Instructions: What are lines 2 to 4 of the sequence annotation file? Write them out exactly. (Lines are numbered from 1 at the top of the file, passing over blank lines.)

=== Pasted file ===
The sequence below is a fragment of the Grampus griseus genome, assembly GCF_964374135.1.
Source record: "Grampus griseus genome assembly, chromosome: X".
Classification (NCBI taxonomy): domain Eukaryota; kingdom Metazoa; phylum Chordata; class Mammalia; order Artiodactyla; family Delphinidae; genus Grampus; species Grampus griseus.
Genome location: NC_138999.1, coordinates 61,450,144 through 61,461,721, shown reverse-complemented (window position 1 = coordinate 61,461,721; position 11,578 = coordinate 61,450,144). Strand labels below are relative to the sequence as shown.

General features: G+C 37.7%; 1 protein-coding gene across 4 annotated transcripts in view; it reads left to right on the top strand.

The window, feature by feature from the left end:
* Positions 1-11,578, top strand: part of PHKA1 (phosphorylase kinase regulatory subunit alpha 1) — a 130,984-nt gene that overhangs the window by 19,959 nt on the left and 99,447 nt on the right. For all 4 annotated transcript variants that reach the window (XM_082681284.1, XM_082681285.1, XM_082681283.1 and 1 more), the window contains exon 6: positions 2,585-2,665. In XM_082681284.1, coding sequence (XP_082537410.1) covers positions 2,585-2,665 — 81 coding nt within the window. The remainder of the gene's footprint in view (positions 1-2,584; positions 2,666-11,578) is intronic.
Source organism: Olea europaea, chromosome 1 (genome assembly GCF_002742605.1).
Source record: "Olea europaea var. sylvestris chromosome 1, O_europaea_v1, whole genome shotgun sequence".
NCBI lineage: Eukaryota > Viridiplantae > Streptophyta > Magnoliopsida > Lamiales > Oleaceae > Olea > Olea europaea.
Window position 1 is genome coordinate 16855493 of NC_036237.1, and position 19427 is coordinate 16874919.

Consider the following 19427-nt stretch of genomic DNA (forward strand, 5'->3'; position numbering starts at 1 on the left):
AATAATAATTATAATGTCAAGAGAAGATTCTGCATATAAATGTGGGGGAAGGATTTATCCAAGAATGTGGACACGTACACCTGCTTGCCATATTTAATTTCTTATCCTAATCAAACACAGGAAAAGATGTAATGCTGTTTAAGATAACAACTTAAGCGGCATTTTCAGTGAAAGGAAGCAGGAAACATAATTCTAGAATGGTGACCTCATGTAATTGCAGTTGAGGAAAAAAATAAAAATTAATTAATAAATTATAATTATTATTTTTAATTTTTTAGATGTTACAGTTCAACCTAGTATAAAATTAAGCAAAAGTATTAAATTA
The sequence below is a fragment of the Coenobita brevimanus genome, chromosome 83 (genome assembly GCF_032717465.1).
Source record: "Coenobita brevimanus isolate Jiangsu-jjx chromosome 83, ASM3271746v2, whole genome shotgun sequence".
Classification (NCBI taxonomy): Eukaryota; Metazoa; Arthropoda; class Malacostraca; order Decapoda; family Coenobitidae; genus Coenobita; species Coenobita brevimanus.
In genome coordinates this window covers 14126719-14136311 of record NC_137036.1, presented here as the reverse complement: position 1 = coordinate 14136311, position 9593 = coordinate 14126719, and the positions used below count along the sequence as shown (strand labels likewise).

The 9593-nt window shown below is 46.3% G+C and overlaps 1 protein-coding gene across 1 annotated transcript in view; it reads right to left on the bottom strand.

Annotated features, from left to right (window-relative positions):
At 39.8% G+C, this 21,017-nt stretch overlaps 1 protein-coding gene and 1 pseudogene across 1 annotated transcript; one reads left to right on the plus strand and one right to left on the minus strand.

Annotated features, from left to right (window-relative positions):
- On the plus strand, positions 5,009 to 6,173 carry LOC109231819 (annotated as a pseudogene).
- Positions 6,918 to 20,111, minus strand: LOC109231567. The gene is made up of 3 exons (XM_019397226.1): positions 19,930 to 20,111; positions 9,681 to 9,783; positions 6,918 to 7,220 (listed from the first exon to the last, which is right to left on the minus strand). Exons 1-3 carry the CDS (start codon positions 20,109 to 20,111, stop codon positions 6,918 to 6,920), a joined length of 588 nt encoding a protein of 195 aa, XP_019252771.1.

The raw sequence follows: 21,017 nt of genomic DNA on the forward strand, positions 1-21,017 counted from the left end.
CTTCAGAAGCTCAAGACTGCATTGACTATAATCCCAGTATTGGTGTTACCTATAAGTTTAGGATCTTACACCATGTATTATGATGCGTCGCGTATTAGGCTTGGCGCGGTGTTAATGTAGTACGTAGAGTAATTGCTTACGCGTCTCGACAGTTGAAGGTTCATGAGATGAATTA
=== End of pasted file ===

Source record: "Grampus griseus genome assembly, chromosome: X".
Classification (NCBI taxonomy): domain Eukaryota; kingdom Metazoa; phylum Chordata; class Mammalia; order Artiodactyla; family Delphinidae; genus Grampus; species Grampus griseus.
Genome location: NC_138999.1, coordinates 61,450,144 through 61,461,721, shown reverse-complemented (window position 1 = coordinate 61,461,721; position 11,578 = coordinate 61,450,144). Strand labels below are relative to the sequence as shown.